With Arnold Schwarzenegger's "love child" scandal grabbing California's, and the country's, attention, the bigger news for the state of the former governor, which got somewhat trampled, was it's brightened budget picture.
Tax collections in California and across many of America’s beleaguered states have surged this season, raising hopes of economic recovery and easing worries in some quarters about a feared muni bond crisis. But some view the recent optimism as a denial of reality.
A spate of recent announcements from state fiscal authorities has indeed been encouraging. California is bringing in an estimated $6.6 billion more than anticipated through the middle of next year, moving a good pace toward closing the Golden State’s $15 billion budget deficit. Illinois raised an additional $1.6 billion in tax dollars over the last four months, and estimates show it will bring in as much as $7 billion more in the coming fiscal year.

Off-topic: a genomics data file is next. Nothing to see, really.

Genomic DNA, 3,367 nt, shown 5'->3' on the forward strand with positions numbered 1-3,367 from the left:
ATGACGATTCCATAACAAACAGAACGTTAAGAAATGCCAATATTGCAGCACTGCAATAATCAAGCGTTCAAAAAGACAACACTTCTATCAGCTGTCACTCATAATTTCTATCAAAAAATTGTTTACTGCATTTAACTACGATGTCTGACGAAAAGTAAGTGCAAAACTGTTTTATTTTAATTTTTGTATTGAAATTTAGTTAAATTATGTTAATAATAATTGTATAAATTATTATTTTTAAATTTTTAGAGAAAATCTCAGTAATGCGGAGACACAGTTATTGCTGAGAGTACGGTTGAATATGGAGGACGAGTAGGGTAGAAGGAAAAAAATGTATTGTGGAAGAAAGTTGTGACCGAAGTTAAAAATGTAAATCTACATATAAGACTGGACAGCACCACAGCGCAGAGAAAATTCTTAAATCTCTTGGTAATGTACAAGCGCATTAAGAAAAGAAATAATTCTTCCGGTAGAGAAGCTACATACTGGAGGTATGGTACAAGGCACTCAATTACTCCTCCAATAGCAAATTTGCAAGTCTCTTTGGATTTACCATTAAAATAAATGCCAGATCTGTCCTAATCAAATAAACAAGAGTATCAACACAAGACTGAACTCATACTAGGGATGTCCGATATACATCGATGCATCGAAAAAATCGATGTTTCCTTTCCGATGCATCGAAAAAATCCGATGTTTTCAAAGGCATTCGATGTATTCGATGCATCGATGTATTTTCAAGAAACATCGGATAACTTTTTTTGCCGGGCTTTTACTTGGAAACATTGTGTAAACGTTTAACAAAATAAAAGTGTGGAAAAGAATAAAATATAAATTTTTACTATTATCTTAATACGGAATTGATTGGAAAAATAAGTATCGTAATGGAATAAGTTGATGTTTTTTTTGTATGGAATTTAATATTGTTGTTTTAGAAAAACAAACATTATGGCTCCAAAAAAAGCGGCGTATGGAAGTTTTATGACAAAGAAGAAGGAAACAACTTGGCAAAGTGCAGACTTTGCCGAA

New Jersey forecasts an extra $914 million in revenue, which will help close a $4 billion budget gap. Michigan forecasts up to $690 million more in revenue than had been estimated in January. Tax receipts in Massachusetts surged 43% in April, hauling in an unanticipated $580 million in increased revenue.
Speaking to financial advisors at IMCA’s annual conference in Las Vegas this week, David Kelly (left), J.P. Morgan Funds chief market strategist, said: “I’d much rather lend to state and municipal governments than the federal government now.” He minimized concerns about the safety of municipal bonds, calling the risk of default “miniscule, historically.”
While Kelly favors equities over fixed-income now, he had positive things to say about munis, which recently have reached new highs for the year. Looking at the spreads between munis and Treasuries on an after-tax basis, Kelly said munis are a better deal. The J.P. Morgan strategist earlier in his career worked for the state of Michigan, and learned then the fact that “state economies are really very cyclical.” States don’t have all they need “to hang themselves” as does the U.S., E.U. and Japan, he added.